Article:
It could also serve as a wildlife and astronomy observatory, in view of the remoteness of the site and its larger dark sky area.

The area also could offer facilities which give respite for ramblers, especially during inclement weather when the boat transport service might be stopped at short notice. 

Din l-Art Helwa insists that MEPA should not only limit development to the footprint of any existing development, but importantly limit the height of any development. “Any proposals for development or re-development on Comino must be subject to the most rigorous of scrutiny. The low-lying contours along certain parts of the island should not be intruded upon by visually obtrusive (high-rising) development”.

He also insists that the definition of what constitutes ‘disturbed’ and ‘committed’ land should be left in the hands of MEPA’s Environment Protection  Directorate… and not in the hands of developers’ architects.

With the exception of the pig farm, no construction has taken place on Comino during the last 34 years

All eyes on Comino 

With the exception of the pig farm, no construction has taken place on Comino during the past 34 years. Historically, the island was leased for 150 years to Comino Development Co. Ltd, a company owned by John Gaul, at the annual rent of £100. 

The Borg Olivier government negotiated a new deal to reduce Gaul’s ownership to the area presently occupied by the Comino Hotel, at San Niklaw Bay and the bungalows at Santa Marija Bay. But it also refused the development of a restaurant on sister island Cominotto, to be connected by means of a suspension bridge.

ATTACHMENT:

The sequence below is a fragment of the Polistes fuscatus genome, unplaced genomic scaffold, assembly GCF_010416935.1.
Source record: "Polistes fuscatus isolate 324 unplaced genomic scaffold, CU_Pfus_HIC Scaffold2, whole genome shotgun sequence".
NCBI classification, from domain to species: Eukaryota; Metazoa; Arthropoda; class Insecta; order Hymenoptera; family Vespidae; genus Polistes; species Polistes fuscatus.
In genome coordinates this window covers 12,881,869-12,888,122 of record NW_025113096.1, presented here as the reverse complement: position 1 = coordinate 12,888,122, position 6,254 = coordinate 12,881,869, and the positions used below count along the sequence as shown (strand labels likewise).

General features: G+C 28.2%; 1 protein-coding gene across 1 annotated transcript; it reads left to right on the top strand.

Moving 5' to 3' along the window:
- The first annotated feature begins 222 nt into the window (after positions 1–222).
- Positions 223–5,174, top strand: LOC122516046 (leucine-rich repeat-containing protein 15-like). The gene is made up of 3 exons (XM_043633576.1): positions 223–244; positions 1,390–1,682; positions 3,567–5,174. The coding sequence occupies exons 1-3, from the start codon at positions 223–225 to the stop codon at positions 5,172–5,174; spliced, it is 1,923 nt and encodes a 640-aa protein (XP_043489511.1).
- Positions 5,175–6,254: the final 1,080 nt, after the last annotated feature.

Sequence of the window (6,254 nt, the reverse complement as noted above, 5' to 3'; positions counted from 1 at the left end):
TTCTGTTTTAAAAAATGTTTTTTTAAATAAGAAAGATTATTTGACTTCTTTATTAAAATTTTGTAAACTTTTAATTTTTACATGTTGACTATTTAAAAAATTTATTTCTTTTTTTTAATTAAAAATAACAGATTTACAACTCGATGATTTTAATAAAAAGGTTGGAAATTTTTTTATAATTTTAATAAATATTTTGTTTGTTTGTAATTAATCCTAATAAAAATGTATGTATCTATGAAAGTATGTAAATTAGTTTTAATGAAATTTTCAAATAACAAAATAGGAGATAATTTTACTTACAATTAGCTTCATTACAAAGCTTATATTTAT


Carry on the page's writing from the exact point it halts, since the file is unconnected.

In the late 1960s the Comino Hotel was acquired by Cecil Pace, but when the banker was arrested over misappropriation of funds and his BICAL bank licence suspended, the hotel was indiscriminately returned to John Gaul.

An application for the extension of the Comino Hotel was presented 15 years ago and then suspended by MEPA in 2003, when the architect failed to submit the required documents within the legal timeframe.

In 2007, the hotel changed ownership after entrepreneurs Joseph Gasan and George Fenech bought a share in Kemmuna Ltd, which runs the Comino Hotel and bungalows on the island, after acquiring Ropes Services Ltd in November 2007, a company registered in the Isle of Man. Ropes Services then acquired 551,470 ordinary shares in Kemmuna Ltd, with the remaining 698,530 belonging to Mizzi Associated Enterprises, owned by property magnate Albert Mizzi.

The company’s objectives include the administration of yacht charter, property development, and to develop new residential and commercial properties. Subsequently the developers presented two reports to MEPA but no further progress was made on this application.

The local plan for Comino accords the island the status of Special Area of Conservation and nature reserve, and only allows developers to “upgrade” the existing tourist complex and hotel if it is “compatible with the sensitivity of the surrounding context”.